4. There are giant clams everywhere, in an amazing variety of patterns and colors. They can get to more than four feet across but the ones we are finding are generally four to eight inches. What is odd is the crazy diversity within the species. Most marine life is very uniform in appearance within the species but these guys are all over the map.

We go for a snorkel pretty much every day but the weather has been a bit nasty (30kts of wind and a steep chop) for the past day or so and the visibility is going to be poor tomorrow so probably no photography. The longer range forecast is good so more soon.

I Think We Have Arrived

03 September 2019 | Raroia Atoll, Tuamotus Archipelago, French Polynesia
It was hard work getting here but the payoff is astonishing. We are tucked into the NE corner of the Rarioa Atoll (red arrow on chart). We can hear the Pacific Ocean crashing on the outside of the reef but in here the turquoise water in perfectly flat (a real luxury at this point), the palm trees are swaying gently and it looks and feels like the epitomal South Pacific scene. The temperature is just about perfect, the humidity is low, the sky is mainly blue and there really is nothing you would want to change.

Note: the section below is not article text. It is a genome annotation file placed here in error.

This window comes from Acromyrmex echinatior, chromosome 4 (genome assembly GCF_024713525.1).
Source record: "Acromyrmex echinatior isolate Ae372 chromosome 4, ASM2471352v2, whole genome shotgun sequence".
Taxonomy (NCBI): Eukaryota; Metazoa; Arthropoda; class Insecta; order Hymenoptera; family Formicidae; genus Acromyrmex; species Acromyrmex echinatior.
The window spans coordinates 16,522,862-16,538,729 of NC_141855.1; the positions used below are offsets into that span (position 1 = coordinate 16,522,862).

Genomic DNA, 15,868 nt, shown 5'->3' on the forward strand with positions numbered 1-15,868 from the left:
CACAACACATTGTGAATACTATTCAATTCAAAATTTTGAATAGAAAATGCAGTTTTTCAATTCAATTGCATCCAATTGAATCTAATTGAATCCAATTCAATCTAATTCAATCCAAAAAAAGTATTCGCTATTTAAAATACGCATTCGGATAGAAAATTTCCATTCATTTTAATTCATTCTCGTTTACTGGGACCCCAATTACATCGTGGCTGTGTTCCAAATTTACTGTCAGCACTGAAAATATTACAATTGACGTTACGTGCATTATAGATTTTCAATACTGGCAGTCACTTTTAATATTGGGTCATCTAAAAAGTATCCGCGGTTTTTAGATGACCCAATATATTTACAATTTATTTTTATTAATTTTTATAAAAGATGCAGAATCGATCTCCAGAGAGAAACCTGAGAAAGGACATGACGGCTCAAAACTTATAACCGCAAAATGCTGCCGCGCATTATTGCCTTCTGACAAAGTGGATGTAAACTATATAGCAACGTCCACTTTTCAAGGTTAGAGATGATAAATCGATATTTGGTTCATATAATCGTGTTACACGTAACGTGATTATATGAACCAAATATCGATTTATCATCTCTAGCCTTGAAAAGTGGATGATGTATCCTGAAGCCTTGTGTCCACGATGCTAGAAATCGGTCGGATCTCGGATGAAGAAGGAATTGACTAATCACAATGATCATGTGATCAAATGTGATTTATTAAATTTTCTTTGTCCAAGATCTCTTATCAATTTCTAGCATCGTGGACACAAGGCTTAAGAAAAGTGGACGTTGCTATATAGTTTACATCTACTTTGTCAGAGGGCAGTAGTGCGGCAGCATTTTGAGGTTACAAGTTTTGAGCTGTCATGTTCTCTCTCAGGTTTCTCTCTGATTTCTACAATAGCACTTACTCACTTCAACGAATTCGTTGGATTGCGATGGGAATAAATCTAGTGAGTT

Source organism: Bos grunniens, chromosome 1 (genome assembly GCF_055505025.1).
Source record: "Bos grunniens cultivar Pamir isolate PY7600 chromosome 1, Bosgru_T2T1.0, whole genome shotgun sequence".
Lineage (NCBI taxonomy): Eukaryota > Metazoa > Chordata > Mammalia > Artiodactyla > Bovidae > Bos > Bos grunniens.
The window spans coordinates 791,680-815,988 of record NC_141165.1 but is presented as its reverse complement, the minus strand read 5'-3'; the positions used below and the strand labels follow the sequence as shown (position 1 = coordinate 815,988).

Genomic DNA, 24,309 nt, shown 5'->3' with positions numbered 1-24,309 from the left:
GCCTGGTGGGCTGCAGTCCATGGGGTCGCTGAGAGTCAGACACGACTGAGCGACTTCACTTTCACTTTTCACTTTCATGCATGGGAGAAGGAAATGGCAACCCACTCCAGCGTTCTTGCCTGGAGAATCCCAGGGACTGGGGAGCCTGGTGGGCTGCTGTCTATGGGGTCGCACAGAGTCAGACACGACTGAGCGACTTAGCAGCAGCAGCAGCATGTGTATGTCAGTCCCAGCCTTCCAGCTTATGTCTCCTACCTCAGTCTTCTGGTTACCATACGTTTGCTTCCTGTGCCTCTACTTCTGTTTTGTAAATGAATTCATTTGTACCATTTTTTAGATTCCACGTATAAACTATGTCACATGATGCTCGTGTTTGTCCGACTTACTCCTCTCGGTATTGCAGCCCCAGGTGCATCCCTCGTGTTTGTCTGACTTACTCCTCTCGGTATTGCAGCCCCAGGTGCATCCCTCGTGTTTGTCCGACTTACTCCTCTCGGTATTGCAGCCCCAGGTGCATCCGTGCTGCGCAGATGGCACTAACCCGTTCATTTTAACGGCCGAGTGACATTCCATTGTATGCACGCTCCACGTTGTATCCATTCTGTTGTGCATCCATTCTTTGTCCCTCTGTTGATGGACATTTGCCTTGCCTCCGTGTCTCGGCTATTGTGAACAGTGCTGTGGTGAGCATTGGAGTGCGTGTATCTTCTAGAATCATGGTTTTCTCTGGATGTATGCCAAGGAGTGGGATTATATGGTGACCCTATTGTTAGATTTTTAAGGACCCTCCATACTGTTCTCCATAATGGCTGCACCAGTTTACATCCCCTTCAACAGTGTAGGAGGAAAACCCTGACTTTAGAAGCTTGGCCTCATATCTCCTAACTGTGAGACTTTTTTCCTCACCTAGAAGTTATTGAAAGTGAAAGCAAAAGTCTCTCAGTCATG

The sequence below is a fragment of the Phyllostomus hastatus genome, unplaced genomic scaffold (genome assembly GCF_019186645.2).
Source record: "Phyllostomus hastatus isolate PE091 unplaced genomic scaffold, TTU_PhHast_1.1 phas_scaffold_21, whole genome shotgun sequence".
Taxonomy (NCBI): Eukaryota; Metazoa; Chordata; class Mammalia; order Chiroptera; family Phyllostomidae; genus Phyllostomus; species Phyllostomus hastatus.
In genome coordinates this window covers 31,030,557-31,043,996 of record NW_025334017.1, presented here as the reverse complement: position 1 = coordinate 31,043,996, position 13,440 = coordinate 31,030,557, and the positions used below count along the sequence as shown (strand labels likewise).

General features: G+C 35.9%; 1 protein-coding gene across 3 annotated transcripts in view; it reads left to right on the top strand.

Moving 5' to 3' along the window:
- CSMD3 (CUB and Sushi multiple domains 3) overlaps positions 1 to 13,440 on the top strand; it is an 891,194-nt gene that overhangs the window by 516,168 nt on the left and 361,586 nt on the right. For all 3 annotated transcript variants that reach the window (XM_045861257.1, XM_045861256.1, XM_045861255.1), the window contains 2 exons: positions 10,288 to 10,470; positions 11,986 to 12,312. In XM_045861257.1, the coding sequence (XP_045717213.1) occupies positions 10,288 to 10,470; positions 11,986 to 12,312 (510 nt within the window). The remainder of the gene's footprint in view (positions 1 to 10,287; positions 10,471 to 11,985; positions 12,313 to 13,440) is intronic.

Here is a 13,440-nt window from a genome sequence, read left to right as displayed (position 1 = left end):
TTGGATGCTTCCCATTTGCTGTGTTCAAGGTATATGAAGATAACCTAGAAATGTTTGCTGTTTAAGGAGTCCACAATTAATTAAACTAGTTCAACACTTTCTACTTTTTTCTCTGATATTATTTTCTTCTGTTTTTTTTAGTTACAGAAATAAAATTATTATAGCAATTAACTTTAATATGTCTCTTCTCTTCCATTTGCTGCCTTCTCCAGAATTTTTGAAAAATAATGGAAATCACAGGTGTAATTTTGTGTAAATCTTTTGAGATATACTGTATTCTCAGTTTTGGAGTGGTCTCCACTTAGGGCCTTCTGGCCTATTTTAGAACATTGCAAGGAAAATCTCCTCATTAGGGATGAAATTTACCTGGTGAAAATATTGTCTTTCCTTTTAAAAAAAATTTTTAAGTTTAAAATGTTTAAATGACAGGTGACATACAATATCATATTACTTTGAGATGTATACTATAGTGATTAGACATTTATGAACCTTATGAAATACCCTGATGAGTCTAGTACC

Getting into the atoll was interesting. It is a coral ring, about 40km long and 12km wide. It has a tide of 1m and only one significant pass. This means that about 450 million cubic meters or 119 billion gallons of water rush through that pass four times a day so timing was important. We arrived well before the calculated slack tide and monitored the pass. It was not too hard to see the flow. Even with wind with tide there was a remarkable tidal rip where the outflow hit the Pacific swells so we hung about and watched as it gradually settled down. A mother humpback whale and her calf and a small pod of dolphins entertained us while we waited. Eventually we started nosing into the flow to check the current. The north side of the pass was reasonably flat and we only saw a couple of knots so we pushed on through. The max current we saw was 3.5kts which was easily managed and we were through our first atoll pass.